Big Tech Can’t Phone it In: Consumers Get Boost in Antitrust Litigation Against Big Tech

June 7, 2019

In May 2019, the Supreme Court and the Northern District of California handed down two potentially big wins for consumers. Both decisions, Apple Inc. v. Pepper, 587 U. S. ____ , 2019 U.S. LEXIS 3397 (U.S. May 13, 2019) and FTC v. Qualcomm Inc., No. 5:17-cv-00220, 2019 U.S. Dist. LEXIS 86219 (N.D. Cal. May 21, 2019), may bolster consumers’ ability to obtain compensation for antitrust violations by technology giants.

In Pepper, the Supreme Court permitted a group of iPhone users to proceed with their antitrust claims against Apple.  iPhone users alleged that Apple used its monopoly over iPhone “app” sales to charge consumers inflated prices for apps purchased on the App Store.  Third-party developers create iPhone apps, which they sell exclusively through the App Store.  Apple then takes a 30% cut of every app sold on the App Store.  iPhone users alleged that in order to recoup Apple’s 30% commission, developers charge iPhone users marked-up prices for the apps.

The district court initially granted Apple’s motion to dismiss, finding that iPhone users lacked standing under Illinois Brick Co. v. Illinois because they are so-called “indirect purchasers.”  Illinois Brick bars indirect purchasers from suing for antitrust damages under federal law.  The Ninth Circuit subsequently reversed and Apple appealed to the Supreme Court.  

In a 5-4 decision, the Supreme Court affirmed the Ninth Circuit’s ruling against Apple.  Although 31 states and others urged the Supreme Court to overturn Illinois Brick, the Court did not decide that issue at all.  Instead, the Court found that iPhone users are direct purchasers with standing to sue under Illinois Brick.

While the case has yet to be decided on the merits, the Court’s ruling is significant for consumers.  Digital marketplaces like the App Store, including those operated by Amazon, Seamless, and Uber, are a staple of modern life.  But to the extent these companies are abusing their market dominance and harming consumers, app developers and other third-party suppliers have little incentive to sue the platforms that connect consumers with their products.  By permitting consumers to bring suits, the Supreme Court’s decision enables consumers to seek redress for their injuries and makes it more difficult for technology giants to operate with impunity.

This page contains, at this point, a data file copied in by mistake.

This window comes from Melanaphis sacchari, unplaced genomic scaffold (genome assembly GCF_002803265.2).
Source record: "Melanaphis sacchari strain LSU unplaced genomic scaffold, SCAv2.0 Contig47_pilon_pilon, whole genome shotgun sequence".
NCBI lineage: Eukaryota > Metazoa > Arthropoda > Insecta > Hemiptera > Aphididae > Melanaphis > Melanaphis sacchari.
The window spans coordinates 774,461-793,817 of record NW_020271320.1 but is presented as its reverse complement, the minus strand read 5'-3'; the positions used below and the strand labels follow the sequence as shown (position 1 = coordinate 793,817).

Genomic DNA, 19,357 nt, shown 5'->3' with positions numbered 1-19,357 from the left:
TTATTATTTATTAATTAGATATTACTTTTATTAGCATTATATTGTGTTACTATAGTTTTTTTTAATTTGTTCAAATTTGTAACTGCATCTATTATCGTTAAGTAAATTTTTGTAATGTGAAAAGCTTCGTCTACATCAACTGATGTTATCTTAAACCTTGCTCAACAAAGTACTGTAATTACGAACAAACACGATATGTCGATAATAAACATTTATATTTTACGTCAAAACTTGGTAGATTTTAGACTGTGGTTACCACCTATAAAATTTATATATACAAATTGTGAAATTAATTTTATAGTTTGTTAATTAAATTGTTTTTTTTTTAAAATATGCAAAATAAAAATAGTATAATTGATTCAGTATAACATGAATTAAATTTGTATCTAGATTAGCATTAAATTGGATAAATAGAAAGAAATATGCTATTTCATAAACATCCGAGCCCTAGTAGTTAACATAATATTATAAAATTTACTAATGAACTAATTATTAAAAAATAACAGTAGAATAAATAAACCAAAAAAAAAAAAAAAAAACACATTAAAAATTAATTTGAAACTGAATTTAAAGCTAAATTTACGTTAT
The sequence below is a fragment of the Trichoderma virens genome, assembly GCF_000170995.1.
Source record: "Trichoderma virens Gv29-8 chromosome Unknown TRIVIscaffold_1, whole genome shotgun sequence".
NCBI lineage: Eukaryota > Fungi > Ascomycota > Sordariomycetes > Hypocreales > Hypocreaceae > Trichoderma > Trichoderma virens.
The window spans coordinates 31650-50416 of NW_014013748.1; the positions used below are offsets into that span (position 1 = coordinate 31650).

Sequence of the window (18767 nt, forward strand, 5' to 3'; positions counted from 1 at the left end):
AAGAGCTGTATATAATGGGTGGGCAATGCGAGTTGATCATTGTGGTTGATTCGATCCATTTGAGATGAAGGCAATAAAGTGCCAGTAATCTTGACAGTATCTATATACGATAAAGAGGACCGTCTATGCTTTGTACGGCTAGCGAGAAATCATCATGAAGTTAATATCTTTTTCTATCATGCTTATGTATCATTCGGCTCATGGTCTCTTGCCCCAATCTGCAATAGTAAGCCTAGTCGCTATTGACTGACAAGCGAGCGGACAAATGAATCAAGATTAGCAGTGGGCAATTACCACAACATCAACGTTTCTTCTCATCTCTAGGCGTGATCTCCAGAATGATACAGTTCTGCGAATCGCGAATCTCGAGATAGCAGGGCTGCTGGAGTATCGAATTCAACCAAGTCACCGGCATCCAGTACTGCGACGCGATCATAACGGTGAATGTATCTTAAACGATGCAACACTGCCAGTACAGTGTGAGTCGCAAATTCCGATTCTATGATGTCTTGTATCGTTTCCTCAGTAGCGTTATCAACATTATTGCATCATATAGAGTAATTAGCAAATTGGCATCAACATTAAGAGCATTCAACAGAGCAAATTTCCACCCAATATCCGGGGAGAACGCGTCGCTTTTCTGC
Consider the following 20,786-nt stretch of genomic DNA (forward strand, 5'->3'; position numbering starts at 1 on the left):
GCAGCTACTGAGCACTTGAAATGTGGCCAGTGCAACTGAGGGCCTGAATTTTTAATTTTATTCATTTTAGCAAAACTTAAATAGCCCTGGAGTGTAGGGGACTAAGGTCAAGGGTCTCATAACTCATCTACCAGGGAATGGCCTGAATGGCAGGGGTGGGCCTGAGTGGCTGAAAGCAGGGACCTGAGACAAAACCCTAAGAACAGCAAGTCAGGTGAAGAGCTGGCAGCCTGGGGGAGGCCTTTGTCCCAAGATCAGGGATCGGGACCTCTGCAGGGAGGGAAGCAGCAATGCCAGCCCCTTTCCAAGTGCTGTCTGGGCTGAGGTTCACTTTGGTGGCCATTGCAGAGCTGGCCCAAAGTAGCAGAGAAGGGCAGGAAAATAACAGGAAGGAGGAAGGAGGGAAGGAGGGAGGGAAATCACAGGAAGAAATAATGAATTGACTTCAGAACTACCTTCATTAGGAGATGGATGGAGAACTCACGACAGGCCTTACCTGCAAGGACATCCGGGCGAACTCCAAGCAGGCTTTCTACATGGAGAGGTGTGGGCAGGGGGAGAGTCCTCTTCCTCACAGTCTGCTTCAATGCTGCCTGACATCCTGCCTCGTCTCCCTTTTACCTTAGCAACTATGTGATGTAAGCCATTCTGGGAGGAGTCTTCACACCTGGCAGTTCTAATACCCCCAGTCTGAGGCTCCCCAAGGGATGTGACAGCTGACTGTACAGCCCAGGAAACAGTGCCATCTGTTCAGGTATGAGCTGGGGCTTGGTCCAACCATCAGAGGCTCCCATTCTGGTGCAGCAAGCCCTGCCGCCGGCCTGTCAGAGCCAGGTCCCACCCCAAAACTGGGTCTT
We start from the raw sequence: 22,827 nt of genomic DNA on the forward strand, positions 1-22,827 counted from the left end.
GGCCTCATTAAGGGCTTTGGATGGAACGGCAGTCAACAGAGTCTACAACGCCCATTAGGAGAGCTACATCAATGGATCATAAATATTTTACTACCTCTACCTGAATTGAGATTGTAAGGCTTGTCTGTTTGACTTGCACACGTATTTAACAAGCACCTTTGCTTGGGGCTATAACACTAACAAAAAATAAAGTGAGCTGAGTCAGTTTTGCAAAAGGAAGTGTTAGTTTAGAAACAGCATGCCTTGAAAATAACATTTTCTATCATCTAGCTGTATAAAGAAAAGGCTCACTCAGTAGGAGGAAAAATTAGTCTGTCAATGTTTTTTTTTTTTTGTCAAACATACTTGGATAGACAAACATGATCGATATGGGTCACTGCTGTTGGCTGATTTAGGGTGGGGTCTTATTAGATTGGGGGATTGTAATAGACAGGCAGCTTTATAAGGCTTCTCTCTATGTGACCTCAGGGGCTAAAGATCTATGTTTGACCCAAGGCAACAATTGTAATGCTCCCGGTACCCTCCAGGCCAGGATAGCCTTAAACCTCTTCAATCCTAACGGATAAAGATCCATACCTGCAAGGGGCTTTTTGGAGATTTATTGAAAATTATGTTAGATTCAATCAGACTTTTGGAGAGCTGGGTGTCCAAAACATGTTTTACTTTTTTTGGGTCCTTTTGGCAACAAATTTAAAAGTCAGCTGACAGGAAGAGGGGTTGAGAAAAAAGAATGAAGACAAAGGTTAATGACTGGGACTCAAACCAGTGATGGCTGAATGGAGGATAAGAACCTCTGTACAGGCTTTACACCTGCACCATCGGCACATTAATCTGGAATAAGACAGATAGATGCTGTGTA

Qualcomm involves another technology giant in the smartphone industry. Qualcomm is the dominant manufacturer of wireless modem chips, which connect cell phones to cellular networks.  The chips are essential to virtually every cell phone.

In FTC v. Qualcomm Inc., the Federal Trade Commission (“FTC”) alleged thatQualcomm abused its monopoly over two types of wireless modem chips by, among other things, employing a “no license, no chips” policy.  In order to obtain Qualcomm’s chips, Qualcomm required cell-phone manufactures like Apple and Samsung to license Qualcomm’s patents.  The FTC alleged Qualcomm charged excessive royalties on its patent licenses, entered into exclusionary contracts with Apple, and refused to license its patent technology to other chip manufacturers.  According to the FTC, Qualcomm’s conduct prevented competitors from entering the market, hampered innovation, and caused consumers to pay higher prices for their cell phones.  

Throughout the case, Qualcomm asserted that it does not maintain any such monopoly.  Instead, Qualcomm argues there is significant competition in the market for wireless modem chips and denies that it withheld chips in order to obtain unfair licensing terms.

Prior to trial, the court denied Qualcomm’s motion to dismiss and granted the FTC’s motion for partial summary judgment, finding that Qualcomm’s commitments to two standard setting organizations require Qualcomm to license its patents on “fair, reasonable, and nondiscriminatory terms.”  Subsequently, following a ten-day bench trial that included detailed testimony from experts and executives of major technology companies, the Southern District of California’s Judge Koh ruled Qualcomm abused its monopoly power causing harm to competition, phone manufacturers, and end users.

Finding that “Qualcomm’s licensing practices have strangled competition” for wireless modem chips, Judge Koh imposed numerous remedies. Qualcomm is now permanently enjoined from requiring customers to license its patents in order to obtain Qualcomm chips.  Additionally, the decision requires Qualcomm to license its patents to other chip makers on fair terms, prohibits Qualcomm from entering into de facto exclusive dealing agreements for the supply of chips, and requires Qualcomm to submit annual compliance reports to the FTC for the next seven years.

Qualcomm has appealed Judge Koh’s ruling.  Should the ruling stand, however, Qualcomm will likely be required to significantly alter its business model in order to maintain its position in the market. Moreover, the decision may aid a class of consumers who sued Qualcomm alleging that Qualcomm’s illegal licensing practices caused them to pay inflated prices for their smartphones.

Though much remains to be seen in both cases, the decisions indicate that “Big Tech,” no matter how giant, cannot hide from the antitrust laws.  It is worthwhile for both consumers and Big Tech to take note.

Excerpted in part from SCOTUS Apple App Decision Opens Door to Consumer Antitrust Actions, published June 7, 2019 on Bloomberg Law, and reproduced with permission from Copyright 2019, The Bureau of National Affairs, Inc., (800-372-1033),


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